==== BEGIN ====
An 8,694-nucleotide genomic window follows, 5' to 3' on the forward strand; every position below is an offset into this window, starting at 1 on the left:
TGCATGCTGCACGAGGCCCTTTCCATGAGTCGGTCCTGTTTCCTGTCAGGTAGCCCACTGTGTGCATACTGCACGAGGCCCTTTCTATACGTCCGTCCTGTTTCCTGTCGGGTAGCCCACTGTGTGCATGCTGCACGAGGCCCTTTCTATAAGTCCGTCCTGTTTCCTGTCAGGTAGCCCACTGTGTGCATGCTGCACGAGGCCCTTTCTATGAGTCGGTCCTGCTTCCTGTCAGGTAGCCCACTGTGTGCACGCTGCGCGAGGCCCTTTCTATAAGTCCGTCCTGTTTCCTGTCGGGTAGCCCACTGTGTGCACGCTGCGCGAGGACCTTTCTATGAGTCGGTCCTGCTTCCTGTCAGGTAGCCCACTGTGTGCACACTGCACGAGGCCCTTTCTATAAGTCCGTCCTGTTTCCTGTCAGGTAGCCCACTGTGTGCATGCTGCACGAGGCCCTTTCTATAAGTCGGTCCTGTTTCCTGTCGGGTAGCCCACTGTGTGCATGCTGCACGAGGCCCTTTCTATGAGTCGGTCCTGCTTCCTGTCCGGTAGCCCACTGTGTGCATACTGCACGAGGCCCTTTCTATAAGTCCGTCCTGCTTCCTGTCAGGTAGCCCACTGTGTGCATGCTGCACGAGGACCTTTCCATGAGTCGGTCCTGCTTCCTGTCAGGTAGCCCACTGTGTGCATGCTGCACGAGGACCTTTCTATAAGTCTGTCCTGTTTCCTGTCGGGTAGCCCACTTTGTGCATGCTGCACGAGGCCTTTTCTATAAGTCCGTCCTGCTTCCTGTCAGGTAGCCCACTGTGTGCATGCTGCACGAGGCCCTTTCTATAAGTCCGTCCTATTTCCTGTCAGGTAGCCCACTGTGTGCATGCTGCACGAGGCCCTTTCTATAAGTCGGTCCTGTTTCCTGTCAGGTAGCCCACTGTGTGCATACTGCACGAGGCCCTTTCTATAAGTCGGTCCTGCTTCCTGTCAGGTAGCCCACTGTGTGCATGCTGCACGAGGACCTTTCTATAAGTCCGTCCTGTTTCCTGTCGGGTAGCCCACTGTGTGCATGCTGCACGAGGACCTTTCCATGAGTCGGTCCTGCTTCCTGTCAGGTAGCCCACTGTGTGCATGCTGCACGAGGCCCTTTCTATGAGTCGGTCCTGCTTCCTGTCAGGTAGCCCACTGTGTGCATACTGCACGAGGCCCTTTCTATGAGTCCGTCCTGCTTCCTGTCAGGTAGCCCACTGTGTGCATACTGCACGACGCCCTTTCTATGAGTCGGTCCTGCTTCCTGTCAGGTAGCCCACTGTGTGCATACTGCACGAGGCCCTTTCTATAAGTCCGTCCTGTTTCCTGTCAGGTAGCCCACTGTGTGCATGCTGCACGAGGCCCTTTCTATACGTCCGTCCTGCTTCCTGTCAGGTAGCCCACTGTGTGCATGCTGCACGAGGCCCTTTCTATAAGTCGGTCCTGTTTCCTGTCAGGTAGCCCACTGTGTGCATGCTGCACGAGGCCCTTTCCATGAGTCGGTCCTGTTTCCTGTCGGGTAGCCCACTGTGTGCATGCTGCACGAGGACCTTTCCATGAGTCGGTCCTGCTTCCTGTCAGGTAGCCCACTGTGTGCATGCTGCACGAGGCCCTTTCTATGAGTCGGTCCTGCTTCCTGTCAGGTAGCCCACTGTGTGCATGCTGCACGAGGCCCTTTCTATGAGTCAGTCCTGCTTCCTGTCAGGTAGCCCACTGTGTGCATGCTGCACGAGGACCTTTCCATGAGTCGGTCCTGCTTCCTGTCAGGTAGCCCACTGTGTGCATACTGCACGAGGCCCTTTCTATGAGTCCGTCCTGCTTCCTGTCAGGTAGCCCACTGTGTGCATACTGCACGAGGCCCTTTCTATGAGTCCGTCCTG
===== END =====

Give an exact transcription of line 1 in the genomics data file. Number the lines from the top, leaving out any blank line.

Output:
An 8,694-nucleotide genomic window follows, 5' to 3' on the forward strand; every position below is an offset into this window, starting at 1 on the left: